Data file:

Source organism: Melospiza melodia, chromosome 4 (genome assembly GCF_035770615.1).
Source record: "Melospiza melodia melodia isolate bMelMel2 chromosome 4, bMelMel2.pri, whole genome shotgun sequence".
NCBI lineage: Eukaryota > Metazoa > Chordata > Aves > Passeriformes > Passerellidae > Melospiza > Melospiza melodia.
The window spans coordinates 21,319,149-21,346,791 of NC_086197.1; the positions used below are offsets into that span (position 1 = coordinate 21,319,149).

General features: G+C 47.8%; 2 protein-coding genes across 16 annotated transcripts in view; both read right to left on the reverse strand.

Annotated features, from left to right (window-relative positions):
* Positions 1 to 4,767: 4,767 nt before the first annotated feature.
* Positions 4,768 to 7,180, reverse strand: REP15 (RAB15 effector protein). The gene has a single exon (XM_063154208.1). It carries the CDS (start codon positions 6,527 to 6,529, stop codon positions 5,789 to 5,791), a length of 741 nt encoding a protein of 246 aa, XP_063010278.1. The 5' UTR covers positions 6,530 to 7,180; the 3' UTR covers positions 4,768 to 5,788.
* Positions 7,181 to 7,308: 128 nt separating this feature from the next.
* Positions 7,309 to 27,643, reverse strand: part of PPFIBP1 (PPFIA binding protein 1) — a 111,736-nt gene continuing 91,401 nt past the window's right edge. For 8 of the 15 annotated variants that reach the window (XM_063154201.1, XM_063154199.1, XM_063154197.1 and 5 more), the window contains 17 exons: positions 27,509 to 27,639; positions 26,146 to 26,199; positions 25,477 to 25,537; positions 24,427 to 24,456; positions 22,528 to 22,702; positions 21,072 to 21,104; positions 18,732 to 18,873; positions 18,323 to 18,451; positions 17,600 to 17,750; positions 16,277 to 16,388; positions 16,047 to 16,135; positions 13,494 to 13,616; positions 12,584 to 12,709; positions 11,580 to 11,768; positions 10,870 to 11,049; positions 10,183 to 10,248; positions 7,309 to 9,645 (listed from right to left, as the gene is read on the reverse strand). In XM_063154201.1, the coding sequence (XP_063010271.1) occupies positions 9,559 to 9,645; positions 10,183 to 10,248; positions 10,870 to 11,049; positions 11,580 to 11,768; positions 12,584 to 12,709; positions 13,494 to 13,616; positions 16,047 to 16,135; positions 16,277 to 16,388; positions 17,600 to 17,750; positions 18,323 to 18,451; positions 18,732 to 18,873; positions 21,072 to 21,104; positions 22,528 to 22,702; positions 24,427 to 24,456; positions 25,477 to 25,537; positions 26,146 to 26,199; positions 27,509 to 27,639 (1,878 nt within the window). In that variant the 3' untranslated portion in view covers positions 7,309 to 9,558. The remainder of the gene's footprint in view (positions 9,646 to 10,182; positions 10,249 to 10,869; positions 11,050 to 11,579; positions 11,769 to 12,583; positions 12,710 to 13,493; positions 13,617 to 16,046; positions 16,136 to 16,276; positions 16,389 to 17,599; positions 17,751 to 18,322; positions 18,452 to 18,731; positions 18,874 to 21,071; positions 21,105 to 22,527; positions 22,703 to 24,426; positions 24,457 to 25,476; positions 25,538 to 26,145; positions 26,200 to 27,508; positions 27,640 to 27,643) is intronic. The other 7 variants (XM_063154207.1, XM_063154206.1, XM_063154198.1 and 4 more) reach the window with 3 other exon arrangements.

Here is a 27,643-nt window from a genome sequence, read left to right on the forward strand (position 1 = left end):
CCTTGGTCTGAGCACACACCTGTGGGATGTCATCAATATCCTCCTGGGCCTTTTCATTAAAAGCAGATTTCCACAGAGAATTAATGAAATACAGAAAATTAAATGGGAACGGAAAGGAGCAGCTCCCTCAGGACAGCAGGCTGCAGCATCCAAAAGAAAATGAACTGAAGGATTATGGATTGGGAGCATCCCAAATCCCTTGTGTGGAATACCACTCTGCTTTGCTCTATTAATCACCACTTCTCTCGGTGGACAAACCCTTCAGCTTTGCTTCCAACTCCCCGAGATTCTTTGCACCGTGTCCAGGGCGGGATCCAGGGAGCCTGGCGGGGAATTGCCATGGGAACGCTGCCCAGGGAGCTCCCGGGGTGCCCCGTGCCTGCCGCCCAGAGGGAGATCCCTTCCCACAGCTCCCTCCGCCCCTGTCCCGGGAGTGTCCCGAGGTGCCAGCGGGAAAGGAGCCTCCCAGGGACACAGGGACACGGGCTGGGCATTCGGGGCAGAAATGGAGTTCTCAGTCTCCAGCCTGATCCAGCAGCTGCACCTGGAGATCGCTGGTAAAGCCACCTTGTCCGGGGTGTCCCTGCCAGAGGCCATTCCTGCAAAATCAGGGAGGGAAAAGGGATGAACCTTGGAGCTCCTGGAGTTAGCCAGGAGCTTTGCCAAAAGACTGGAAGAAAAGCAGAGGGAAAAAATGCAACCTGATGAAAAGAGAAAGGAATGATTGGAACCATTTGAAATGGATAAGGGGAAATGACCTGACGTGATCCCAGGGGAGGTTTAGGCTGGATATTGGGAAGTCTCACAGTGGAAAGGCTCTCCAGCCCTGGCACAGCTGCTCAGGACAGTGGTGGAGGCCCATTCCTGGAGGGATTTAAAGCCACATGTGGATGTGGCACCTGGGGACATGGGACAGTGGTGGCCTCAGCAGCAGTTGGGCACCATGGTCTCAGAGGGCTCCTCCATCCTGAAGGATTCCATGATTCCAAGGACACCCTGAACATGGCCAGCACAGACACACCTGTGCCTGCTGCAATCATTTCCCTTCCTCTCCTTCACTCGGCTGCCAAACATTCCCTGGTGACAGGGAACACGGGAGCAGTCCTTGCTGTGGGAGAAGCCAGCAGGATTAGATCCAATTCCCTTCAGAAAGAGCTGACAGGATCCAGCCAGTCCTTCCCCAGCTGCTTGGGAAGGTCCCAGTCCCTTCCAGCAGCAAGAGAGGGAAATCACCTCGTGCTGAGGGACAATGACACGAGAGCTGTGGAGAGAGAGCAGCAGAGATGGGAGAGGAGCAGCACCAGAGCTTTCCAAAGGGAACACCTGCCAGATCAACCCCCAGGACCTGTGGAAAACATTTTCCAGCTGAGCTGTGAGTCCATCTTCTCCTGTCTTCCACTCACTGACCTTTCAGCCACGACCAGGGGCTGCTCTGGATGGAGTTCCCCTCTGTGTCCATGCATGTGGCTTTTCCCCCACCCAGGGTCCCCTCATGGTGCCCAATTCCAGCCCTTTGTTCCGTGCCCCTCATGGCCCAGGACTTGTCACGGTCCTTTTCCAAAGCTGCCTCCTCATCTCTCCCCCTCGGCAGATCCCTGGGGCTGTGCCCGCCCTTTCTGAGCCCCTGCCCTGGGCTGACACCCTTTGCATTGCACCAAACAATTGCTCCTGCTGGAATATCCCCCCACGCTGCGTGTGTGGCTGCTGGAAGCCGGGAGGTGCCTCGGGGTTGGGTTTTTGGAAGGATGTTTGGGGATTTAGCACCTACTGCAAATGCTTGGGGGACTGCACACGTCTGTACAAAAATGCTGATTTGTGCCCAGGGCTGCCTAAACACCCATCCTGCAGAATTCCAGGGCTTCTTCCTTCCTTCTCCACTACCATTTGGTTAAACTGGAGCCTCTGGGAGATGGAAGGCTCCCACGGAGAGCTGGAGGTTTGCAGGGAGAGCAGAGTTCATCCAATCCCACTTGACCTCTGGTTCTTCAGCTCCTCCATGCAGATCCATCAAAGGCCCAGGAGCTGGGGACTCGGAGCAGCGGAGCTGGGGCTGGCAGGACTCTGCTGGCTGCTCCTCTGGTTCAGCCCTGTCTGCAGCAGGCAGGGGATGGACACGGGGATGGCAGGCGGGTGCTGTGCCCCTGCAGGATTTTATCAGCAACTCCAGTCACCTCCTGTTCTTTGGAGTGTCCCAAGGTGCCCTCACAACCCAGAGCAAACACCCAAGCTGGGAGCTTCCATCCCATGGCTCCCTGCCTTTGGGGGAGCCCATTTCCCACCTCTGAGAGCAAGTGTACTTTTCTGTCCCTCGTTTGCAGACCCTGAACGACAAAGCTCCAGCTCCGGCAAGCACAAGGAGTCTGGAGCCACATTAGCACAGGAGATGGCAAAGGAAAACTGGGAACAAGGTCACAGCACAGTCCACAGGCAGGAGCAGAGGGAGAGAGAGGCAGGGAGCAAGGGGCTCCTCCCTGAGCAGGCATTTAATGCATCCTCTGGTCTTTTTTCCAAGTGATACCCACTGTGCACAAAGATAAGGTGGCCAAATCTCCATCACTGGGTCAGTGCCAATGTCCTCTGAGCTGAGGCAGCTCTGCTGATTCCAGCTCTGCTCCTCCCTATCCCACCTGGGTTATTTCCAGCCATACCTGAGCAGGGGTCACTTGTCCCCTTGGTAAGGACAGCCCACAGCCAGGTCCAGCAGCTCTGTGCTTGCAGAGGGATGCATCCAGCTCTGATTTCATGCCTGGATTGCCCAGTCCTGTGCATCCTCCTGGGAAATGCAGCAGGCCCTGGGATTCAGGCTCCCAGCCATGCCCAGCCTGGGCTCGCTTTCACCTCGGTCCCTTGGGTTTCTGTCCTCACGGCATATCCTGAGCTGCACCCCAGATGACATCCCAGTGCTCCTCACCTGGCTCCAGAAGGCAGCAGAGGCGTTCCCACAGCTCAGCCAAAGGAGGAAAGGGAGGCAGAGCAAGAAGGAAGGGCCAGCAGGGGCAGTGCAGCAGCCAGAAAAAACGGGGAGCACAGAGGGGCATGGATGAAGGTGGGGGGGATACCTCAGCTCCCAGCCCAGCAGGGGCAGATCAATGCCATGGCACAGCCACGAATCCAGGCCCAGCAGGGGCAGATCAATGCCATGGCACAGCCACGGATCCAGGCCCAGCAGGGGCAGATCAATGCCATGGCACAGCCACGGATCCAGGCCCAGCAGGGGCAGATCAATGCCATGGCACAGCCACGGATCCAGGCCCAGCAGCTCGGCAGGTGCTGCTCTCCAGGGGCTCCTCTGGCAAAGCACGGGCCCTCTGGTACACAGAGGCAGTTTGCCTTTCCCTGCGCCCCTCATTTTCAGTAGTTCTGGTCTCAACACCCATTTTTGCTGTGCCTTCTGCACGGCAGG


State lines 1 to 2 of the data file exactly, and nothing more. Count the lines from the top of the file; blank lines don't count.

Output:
Source organism: Melospiza melodia, chromosome 4 (genome assembly GCF_035770615.1).
Source record: "Melospiza melodia melodia isolate bMelMel2 chromosome 4, bMelMel2.pri, whole genome shotgun sequence".